Haiku #10317

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haiku #10317

leaves fall on the water
snowy egrets roost
autumn at high tide

Written for the prompt “fall” at Haiku Horizons. The photograph is mine taken while cycling on the San Francisco Bay and waterways. Snowy Egrets only roost at certain times of the day and season.

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The Lost Masterpiece

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The Lost Masterpiece

An artist surveys the picturesque scene below
picking up his brush he hesitates;

The night sky above was glorious
he’d never seen so many colors of blue
dotted with light billowy clouds
covered by a never-ending Milky Way.

A sleepy town lay in the valley
nestled between mountain peaks
joined by meadows of yellow flowers
a small sliver of moon watching over all.

The bell in the church steeple rang out
when all was quiet, an owl asked; “Who? Who?”
The artist didn’t know
his canvas as blank as his mind.

© Rebecca Sanchez 2014

This poem was written for a Magpie photo prompt in 2014. Shared here for the first time from Picturesque Words and linked with my friends at Poets United.

Tanka #9917

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tanka #9917

trapped rain drops glisten
suspended in the gloaming
bright beads on silk strands
capturing the faint moon light
worn by a cold autumn night

© Rebecca Sanchez 2017

An image prompt from Positively Prompted on Google Plus. I wrote a Tanka about this image prompt. Shared with my friends at dVerse~Poets Pub.

Situating Suburbia

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Surviving slippery slopes
swerving, sliding sideways
with speedometer spinning
substantial suspension stabilization
while shifting and signaling sanctimoniously
successfully situating suburbia-
sudden stop.

© Rebecca Sanchez 2013

This is a form I like to use called alliteration. It’s a challenge to write them so they make sense or tell a story. I’ve written a handful of them so far.

Alliteration occurs when a series of words in a row (or close to a row) have the same first consonant sound. For example, “She sells seashells down by the seashore” or “Peter Piper Picked a Peck of Pickled Peppers” are both alliterative phrases. In the former, all the words start with the “s” sound, while in the later, the letter “p” takes precedence. Aside from tongue twisters, the alliteration is also used in poems, song lyrics, and even store or brand names.

Pale Roses

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Pale Roses 

Pale roses fill the air with fragrance
as I bend to make a wish in the fountain
my coin is received with a golden splash.

Brass lion heads dispense water with a roar
in this serene quintessential garden
I lay myself down in a soft bed of grass.

My breathing slows as my thoughts follow
into a meditative reverie
thoughts pass floccinaucinihilipilification.

Leisurely plucking a nearby rose for my hair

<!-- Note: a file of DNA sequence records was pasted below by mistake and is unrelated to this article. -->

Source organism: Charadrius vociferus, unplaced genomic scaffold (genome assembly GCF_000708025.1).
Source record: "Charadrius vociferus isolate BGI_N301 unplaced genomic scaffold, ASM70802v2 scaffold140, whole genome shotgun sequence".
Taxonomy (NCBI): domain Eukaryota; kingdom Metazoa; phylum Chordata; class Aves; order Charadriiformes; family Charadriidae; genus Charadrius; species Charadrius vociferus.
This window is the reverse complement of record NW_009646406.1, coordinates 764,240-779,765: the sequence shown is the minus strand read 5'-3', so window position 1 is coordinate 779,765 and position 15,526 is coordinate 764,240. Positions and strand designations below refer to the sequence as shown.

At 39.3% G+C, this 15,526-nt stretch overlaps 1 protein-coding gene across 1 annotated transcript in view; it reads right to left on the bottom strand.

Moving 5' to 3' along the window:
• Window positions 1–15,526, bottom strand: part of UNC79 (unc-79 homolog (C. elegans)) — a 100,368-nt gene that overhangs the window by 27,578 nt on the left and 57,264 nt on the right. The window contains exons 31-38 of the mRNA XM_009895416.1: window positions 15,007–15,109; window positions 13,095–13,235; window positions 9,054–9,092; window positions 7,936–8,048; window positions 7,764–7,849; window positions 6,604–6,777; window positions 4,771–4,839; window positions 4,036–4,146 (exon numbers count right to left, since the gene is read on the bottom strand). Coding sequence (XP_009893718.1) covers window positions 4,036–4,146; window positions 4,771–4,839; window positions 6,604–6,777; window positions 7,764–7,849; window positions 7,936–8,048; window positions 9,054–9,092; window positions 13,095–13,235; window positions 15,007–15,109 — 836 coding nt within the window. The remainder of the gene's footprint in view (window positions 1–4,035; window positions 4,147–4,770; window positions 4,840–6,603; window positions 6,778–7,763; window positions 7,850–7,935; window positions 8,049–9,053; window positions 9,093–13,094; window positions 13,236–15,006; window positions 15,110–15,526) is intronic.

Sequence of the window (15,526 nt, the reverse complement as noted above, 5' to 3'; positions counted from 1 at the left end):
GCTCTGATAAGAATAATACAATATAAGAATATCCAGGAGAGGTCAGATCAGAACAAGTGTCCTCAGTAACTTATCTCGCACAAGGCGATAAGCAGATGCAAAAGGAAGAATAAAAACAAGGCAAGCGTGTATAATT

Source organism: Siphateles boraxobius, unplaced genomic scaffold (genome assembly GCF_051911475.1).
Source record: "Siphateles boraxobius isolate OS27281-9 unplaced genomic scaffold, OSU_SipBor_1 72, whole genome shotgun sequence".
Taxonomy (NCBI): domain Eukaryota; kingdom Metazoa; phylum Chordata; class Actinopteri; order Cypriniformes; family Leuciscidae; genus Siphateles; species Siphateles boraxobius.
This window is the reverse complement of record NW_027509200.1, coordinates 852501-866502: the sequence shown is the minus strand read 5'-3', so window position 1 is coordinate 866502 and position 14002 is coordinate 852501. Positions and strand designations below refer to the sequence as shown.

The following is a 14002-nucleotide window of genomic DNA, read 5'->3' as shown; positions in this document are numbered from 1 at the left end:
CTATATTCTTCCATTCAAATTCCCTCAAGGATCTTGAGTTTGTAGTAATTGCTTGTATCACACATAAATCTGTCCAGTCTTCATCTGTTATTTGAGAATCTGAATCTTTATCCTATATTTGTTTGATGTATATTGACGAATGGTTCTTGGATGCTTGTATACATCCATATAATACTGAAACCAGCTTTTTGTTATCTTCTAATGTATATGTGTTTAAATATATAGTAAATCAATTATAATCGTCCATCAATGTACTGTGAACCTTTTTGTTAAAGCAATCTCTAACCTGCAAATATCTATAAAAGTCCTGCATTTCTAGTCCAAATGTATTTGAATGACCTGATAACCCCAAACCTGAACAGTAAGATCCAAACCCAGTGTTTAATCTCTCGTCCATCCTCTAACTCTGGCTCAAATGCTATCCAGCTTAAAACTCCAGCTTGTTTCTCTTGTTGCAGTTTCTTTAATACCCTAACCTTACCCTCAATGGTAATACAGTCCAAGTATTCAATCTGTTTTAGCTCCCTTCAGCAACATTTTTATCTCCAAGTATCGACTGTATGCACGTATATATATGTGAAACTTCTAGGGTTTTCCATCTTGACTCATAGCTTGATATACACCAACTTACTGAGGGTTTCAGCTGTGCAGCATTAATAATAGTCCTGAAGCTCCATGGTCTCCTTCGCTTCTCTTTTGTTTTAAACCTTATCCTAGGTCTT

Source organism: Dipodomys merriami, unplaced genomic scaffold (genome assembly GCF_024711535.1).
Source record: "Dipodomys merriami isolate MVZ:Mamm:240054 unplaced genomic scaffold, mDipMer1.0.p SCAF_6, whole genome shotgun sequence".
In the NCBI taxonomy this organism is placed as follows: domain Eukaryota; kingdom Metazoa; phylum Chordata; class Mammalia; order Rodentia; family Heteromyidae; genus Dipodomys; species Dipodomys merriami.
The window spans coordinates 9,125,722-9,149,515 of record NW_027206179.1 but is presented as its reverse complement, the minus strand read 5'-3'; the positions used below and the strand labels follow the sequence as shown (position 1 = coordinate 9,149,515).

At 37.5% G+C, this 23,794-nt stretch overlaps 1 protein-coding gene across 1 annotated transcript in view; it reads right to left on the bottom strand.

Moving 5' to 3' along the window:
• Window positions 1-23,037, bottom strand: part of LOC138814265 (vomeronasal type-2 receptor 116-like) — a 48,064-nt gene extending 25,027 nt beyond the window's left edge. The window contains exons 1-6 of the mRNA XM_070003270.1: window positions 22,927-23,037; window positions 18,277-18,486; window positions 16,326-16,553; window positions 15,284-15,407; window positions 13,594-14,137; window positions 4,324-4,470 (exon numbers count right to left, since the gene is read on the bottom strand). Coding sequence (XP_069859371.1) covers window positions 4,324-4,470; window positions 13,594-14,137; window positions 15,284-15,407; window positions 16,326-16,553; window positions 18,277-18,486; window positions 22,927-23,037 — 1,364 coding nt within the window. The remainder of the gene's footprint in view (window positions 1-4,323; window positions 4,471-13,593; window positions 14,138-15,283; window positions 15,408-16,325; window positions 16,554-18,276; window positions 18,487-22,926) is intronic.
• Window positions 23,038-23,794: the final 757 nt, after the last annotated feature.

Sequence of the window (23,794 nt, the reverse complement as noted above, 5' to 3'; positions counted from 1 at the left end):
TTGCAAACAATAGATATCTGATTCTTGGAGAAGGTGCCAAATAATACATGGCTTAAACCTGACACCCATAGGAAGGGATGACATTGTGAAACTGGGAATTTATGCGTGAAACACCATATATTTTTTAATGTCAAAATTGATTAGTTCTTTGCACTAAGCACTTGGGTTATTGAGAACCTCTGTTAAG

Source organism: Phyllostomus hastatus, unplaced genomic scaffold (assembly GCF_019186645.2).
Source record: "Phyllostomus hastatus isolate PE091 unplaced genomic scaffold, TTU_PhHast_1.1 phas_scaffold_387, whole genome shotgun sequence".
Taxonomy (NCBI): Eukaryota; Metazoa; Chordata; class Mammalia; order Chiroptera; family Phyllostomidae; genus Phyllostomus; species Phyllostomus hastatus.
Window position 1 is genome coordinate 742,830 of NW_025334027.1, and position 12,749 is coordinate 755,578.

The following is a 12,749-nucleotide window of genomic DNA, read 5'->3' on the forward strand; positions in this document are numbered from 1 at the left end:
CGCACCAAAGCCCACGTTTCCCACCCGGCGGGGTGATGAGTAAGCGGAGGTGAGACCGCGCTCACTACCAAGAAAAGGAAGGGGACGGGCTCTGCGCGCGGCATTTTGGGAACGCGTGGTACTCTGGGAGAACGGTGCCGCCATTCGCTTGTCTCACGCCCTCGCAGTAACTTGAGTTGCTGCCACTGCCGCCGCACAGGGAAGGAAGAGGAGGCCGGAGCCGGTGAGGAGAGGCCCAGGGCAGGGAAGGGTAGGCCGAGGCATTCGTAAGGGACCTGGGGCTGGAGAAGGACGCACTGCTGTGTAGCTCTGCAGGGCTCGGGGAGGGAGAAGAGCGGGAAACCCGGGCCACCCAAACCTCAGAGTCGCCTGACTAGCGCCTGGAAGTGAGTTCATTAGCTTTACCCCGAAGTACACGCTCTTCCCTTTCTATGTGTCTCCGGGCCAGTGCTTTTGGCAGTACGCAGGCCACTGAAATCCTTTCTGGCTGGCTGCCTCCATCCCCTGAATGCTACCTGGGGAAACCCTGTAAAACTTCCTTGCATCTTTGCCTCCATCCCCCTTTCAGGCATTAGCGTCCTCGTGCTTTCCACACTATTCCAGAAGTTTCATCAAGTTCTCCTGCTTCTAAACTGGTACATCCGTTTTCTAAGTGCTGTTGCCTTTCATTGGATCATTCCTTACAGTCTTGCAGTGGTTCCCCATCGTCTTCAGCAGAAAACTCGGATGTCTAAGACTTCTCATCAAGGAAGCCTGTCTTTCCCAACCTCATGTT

a thorn sinks deep into soft flesh
blood trickles a bright red.

Jamming my finger in my mouth
I stand and gather my wits about me
bare feet heading for the back door.

© Rebecca Sanchez 2014

This was originally a Magpie Tale write. I reworked the art and wrote this poem about it. I imagined myself in this garden making a wish as described above. I enjoyed having a surprise ending here, a kind of “wake up and smell the roses” (or something like that.)

Spare The Air

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Spare The Air

It’s lunch hour in San Francisco on a foggy day. The sun tries to shed some light on the subject burning through the layers of car exhaust and jet streams from the nearby airport. The rush hour is in full force as drivers slowly move in lines like ants on the various freeways trying to free themselves of their cars. The local news station warns residents that it’s a Spare The Air Day.

Seated on a park bench near the bay munching on a sandwich the view is amazing. The yellow, orange and crimson streaks of color in the sky are beautiful. The sun is weaving in and out of the cloud layer making the afternoon light look magical. Without some pollution, the colors would never be quite like that. I am reminded of how a little smog can still be admired and enjoyed.

noon sun shimmers
a bayside Kodachrome moment
spare the air lunch hour

© Rebecca Sanchez 2017

Photography by +Woojin Yu follow his work on Google+.

A haibun written with my friends at dVerse~Poets Pub. In California, a Spare The Air Day is when the air is still and polluted to the point that making fires in fireplaces, burning garbage and other things that could add to the problem are prohibited until further notice. This is because we have very strict pollution laws. Although this picture looks like total pollution it’s mostly fog which we have a lot here. Despite my words, California has some of the best air in the US because most of our pollution goes down to the central valley.